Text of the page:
Degree Type


Date of Award


Degree Name

Doctor of Philosophy


Food Science and Human Nutrition

First Advisor

Aubrey F. Mendonca


Listeria monocytogenes is a ubiquitous, pathogenic foodborne bacterium, typically associated with post-processing contamination of ready-to-eat meats. Control of this pathogen has been a research topic for years, with more recent work investigating the use of novel naturally-produced antimicrobials. Methanobactin is a novel, chromopeptide recently isolated from the methanotroph, Methylosinus trichosporium OB3b. Its recent characterization has placed it in a new class of compounds now known as chalkophores, which are analogous to iron-binding siderophores. While it is thought to possibly serve multiple physiological roles involving copper metabolism in this bacterium, nothing is known regarding its potential as an antimicrobial. Our research focused on the use of copper-bound methanobactin (Mb-Cu) to control L. monocytogenes, thus the objectives of our studies were: (1) Determine the minimum inhibitory concentration (MIC) of Mb-Cu, at different pH values, and its effect on cell viability. (2) Optimize Mb-Cu activity by combining it with various surfactants. (3) Evaluate the anti-listerial efficacy of Mb-Cu, sodium lauryl sulfate (SLS), and their combination as surface treatments on frankfurters formulated with and without sodium lactate (NaL). (4) Gather preliminary evidence regarding the potential mode of action of Mb-Cu against L. monocytogenes. At pH 5.5 to 7.3, the MIC (4.11 mM) of Mb-Cu was lowest at pH 6.0, while the bactericidal action at the MICs ranged from 3.34- to 4.87-log reductions of the pathogen. Combination with Tween 20 or 80 lowered Mb-Cu activity while SLS enhanced it, which lowered the MIC from 2.06 to 1.03 mM. At pH 5.75, SLS (0.25%) + 1.03 mM Mb-Cu reduced L. monocytogenes populations by 5.33-log cycles, whereas 2-fold higher concentrations of Mb-Cu alone were required to achieve this same reduction. On frankfurters after 24-h storage, 1% SLS + 10 mM Mb-Cu reduced L. monocytogenes by 1.91-2.66 log-cycles, extended the lag phase in the presence of NaL, and prevented counts from exceeding initial populations during storage at 4°C. In buffer, Mb-Cu reduced L. monocytogenes and inhibited respiration in a dose-dependent manner. Some leakage of UV-absorbing material was detected without cell lysis. Evidence points to the cell membrane as the potential biological target of Mb-Cu against L. monocytogenes.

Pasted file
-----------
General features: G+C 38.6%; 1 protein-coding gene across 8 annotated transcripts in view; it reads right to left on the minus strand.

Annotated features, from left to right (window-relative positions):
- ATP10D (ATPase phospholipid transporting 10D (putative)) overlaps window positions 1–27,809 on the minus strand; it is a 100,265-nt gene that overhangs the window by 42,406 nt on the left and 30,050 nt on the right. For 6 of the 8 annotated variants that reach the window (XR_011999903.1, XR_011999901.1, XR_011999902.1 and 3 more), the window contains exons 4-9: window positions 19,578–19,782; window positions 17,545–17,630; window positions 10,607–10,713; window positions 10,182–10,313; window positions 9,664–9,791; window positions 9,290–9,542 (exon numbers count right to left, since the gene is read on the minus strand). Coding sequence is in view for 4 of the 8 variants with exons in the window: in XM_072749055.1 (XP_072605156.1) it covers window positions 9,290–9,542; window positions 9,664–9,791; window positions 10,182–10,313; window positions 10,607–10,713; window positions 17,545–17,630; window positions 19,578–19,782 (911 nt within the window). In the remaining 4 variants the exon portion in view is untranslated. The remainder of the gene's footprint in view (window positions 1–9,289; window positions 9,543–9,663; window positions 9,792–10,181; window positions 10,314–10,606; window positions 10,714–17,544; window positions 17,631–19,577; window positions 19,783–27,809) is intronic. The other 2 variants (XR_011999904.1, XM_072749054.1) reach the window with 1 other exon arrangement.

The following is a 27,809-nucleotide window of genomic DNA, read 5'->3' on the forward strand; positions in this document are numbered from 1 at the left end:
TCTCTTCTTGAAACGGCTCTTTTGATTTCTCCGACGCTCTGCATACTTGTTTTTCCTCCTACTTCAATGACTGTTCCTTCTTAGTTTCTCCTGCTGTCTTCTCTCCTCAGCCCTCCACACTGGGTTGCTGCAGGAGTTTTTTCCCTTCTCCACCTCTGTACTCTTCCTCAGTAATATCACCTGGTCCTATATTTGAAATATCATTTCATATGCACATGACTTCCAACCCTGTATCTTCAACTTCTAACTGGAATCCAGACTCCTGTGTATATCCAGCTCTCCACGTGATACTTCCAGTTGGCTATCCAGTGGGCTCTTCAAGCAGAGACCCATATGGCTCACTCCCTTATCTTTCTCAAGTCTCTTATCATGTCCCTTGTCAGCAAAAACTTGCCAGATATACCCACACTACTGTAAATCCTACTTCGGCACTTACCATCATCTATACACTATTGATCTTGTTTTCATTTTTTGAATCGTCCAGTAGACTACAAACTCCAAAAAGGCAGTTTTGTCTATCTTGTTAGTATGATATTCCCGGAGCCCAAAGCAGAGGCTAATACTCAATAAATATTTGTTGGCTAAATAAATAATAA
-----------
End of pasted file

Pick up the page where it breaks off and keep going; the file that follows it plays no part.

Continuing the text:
Digital Repository @ Iowa State University,

Copyright Owner

Clinton Lewis Johnson



Proquest ID


File Format


File Size

203 pages